Last Updated February 10, 2023
Eligible Renewable/Other Technologies:
Eligibility and Availability
In Massachusetts, the state's investor-owned utilities are required to offer net metering. Municipal utilities are not obligated to offer net metering, but they may do so voluntarily. (There are no electric cooperatives in Massachusetts.)
Massachusetts has three categories of net metering facilities:
- Class I Facilities: any type of generating systems up to 60 kilowatts (kW) in capacity.
- Class II Facilities: systems greater than 60 kW and up to 1 megawatt (MW) in capacity that generate electricity from agricultural products, solar energy, or wind energy.
- Class III Facilities: systems greater than 1 MW and up to 2 MW in capacity that generate electricity from agricultural products, solar energy, or wind energy.
Legislation in 2010 introduced an additional definition for "a net metering facility of a municipality or other governmental entity.” This type of net-metered facility must be either Class II or Class III, as defined above, and owned by a municipality or governmental entity or the entity must use all of the facility's output. Facilities owned by a municipality or other governmental entity up to 10 MW are eligible for net metering.
Aggregate Capacity Limit
In aggregate, municipal or governmental facilities may not exceed 8% of the distribution company's peak load. Private facilities may not exceed 7% of the distribution company's peak load. Class I systems under 25 kW are exempt from the private aggregate capacity limit. Other exemptions include Class I (over 25 kW), Class II, and Class III systems that executed an interconnection agreement starting January 1, 2021. Massachusetts requires that the utilities report on their aggregate capacity of net-metered facilities regularly, since in some instances utilities may be approaching the caps.
Because there are aggregate capacity limits in place, the Department of Public Utilities (DPU) passed a "System of Assurance of Net Metering Eligibility" in May 2012 for customers of investor-owned utilities. This serves as a net metering queue to help potential net metering customers know in advance if their system will be allowed to net meter or not. All investor-owned utility customers subject to the state's aggregate caps that wish to net meter must apply for a "cap allocation" online via the Massachusetts Application for Cap Allocations website. There is a $100 application fee, and the applicant must have an Interconnection Service Agreement from the utility.
Net Excess Generation
The treatment of customer net excess generation (NEG) varies by facility class and customer type. In all cases, NEG is monetized and net metering credits are calculated based on the excess kilowatt-hours (kWh) produced. The value of the net metering credits at the end of a billing period is slightly less than the utility’s full retail rate for Class I solar and wind facilities, Class II facilities, and Class III facilities used by government customers as they would receive credit for the default service, distribution, transmission, and transition charge. Net metering credits for Class III facilities that are used by customers other than government entities differ only in that they do not receive credit for the distribution component.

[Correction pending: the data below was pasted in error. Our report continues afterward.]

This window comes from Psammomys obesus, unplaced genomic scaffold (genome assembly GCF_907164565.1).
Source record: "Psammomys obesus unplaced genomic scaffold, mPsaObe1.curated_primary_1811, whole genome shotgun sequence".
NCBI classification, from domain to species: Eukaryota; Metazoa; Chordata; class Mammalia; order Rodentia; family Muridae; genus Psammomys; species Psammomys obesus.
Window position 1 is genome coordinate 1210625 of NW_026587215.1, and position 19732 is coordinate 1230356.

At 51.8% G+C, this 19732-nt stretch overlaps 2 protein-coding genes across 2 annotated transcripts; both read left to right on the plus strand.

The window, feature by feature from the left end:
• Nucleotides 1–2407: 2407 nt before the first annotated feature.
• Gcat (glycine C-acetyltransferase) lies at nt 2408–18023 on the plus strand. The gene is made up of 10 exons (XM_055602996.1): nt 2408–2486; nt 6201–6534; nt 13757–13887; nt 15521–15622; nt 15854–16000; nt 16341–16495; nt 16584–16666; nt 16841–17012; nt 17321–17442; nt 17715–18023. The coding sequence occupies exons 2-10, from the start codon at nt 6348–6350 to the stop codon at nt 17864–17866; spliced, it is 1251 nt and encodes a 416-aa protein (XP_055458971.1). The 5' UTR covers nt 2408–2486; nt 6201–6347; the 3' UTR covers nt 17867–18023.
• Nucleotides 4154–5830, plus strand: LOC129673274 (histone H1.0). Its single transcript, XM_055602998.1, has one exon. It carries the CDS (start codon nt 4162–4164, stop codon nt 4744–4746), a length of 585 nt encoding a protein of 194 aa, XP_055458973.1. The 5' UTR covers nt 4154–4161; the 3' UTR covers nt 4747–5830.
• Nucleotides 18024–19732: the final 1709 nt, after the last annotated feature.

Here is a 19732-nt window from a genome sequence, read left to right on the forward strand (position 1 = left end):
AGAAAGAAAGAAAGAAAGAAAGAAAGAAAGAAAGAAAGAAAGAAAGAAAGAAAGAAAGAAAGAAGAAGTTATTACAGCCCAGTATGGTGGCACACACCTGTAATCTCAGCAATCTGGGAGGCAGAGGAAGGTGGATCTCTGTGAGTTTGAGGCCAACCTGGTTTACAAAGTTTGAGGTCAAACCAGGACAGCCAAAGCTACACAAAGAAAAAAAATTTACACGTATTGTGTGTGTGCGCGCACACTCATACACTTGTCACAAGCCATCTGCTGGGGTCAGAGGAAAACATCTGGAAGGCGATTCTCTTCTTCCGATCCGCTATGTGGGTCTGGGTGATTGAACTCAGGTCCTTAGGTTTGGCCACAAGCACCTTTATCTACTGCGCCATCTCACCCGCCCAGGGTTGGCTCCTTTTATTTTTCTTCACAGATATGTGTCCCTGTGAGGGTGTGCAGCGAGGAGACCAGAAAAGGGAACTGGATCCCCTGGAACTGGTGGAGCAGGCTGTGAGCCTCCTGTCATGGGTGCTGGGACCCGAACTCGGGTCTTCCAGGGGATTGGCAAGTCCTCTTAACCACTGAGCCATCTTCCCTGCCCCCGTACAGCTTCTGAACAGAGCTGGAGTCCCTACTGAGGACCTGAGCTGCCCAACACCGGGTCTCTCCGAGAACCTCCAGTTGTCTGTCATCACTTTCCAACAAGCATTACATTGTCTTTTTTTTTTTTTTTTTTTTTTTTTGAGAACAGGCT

Any new Class I, Class II, and Class III solar net metering facilities (except those exempt from the state's aggregate capacity limits) submitting an Application for Cap Allocation, having received approval from the Department of Energy Resources, will receive "market net metering credits" for NEG. Market net metering credits are equal to slightly less than the utility's full retail rate for facilities of governmental entities, but are equal to 60% of this rate for all other solar facilities.
Credits may be carried forward to the next month indefinitely, and credits from net metering facilities may be transferred to another customer of the same utility as long as they are within the same service territory and ISO-NE load zone.
Third-party owned systems may be net-metered.
Renewable Energy Certificate Ownership
Utilities are not granted renewable energy certificates or environmental attributes generated by a net-metered facility.
ISO-New England Forward Capacity Market rights of Class II and III net metering facilities transfer to the utility when enrolled in net metering and the utility is obligated to participate in the forward capacity market with the facilities. The utility will not have capacity rights for Class I net metering facilities, small hydro projects, or energy storage paired with net metering facilities. The capacity rights of systems participating in the SMART program's Alternative On-Bill Credit mechanism transfer to the utility.
Monthly Minimum Reliability Contribution
Utilities may adopt a monthly minimum reliability contribution (MMRC) for net-metered customers, subject to DPU approval, once the state reaches 1,600 MW in aggregate solar capacity. The DPU may exempt or modify these requirements for low-income ratepayers. Utilities may assess a demand charge if it is based on the system peak during peak hours of system demand and affected customers are regulatory informed about how the charge is assessed and ways to manage and reduce demand.
Eligible net metering facilities that are paired with energy storage systems to net meter must be under the three following configurations: (1) the storage system charges only from the net metering facility and cannot export, (2) the storage system charges only from the net metering facility and can export, and (3) the storage system charges from either the grid or the net metering facility and cannot export.